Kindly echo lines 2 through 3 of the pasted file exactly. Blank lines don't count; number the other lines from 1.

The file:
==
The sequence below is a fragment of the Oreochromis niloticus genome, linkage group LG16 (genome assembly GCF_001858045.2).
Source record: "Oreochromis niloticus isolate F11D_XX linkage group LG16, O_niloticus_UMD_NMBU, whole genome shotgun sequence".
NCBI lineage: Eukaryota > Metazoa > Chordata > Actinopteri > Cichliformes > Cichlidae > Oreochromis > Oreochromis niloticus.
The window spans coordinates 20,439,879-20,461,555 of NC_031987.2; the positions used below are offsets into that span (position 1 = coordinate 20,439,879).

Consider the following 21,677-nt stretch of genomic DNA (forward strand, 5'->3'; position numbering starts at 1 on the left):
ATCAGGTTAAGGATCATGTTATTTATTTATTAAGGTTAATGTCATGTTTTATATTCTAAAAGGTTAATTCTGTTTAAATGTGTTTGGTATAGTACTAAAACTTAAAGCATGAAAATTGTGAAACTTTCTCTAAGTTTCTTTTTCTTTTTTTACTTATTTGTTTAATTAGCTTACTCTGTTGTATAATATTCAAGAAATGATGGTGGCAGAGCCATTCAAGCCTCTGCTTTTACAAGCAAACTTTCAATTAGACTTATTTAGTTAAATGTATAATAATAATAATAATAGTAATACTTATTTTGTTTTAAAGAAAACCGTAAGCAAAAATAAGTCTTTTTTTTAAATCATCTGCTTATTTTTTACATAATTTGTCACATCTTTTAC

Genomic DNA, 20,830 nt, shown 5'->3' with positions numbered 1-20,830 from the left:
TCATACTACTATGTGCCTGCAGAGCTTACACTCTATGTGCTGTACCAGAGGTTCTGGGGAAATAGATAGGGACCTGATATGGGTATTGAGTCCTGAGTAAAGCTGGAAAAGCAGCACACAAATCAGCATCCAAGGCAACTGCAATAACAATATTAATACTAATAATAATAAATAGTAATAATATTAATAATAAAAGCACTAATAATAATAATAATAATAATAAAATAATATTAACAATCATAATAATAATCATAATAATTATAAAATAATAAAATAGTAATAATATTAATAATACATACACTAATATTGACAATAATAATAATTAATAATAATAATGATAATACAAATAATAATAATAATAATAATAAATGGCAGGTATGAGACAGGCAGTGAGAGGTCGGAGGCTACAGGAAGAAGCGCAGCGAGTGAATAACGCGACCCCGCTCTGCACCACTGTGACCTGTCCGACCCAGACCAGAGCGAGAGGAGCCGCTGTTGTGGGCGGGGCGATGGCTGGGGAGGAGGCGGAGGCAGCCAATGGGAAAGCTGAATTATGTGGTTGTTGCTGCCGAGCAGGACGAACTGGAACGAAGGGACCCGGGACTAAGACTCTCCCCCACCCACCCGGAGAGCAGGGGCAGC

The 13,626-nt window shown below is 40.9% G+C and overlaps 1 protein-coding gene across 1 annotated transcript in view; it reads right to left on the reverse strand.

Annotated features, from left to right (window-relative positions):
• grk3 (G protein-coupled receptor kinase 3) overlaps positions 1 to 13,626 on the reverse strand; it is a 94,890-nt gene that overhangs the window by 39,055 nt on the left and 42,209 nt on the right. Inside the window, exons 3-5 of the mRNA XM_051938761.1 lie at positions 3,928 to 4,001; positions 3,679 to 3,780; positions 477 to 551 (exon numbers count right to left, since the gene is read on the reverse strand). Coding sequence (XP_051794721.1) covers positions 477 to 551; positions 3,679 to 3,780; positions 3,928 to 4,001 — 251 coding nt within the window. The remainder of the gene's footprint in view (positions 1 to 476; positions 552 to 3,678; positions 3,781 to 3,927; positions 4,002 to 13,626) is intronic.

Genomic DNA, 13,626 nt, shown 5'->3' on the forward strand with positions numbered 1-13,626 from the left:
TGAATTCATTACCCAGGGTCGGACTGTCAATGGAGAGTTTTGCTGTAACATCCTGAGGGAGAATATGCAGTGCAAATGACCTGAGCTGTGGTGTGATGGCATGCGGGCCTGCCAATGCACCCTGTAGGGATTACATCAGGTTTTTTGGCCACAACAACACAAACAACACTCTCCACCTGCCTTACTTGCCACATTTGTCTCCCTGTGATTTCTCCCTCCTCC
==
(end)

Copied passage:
Source record: "Oreochromis niloticus isolate F11D_XX linkage group LG16, O_niloticus_UMD_NMBU, whole genome shotgun sequence".
NCBI lineage: Eukaryota > Metazoa > Chordata > Actinopteri > Cichliformes > Cichlidae > Oreochromis > Oreochromis niloticus.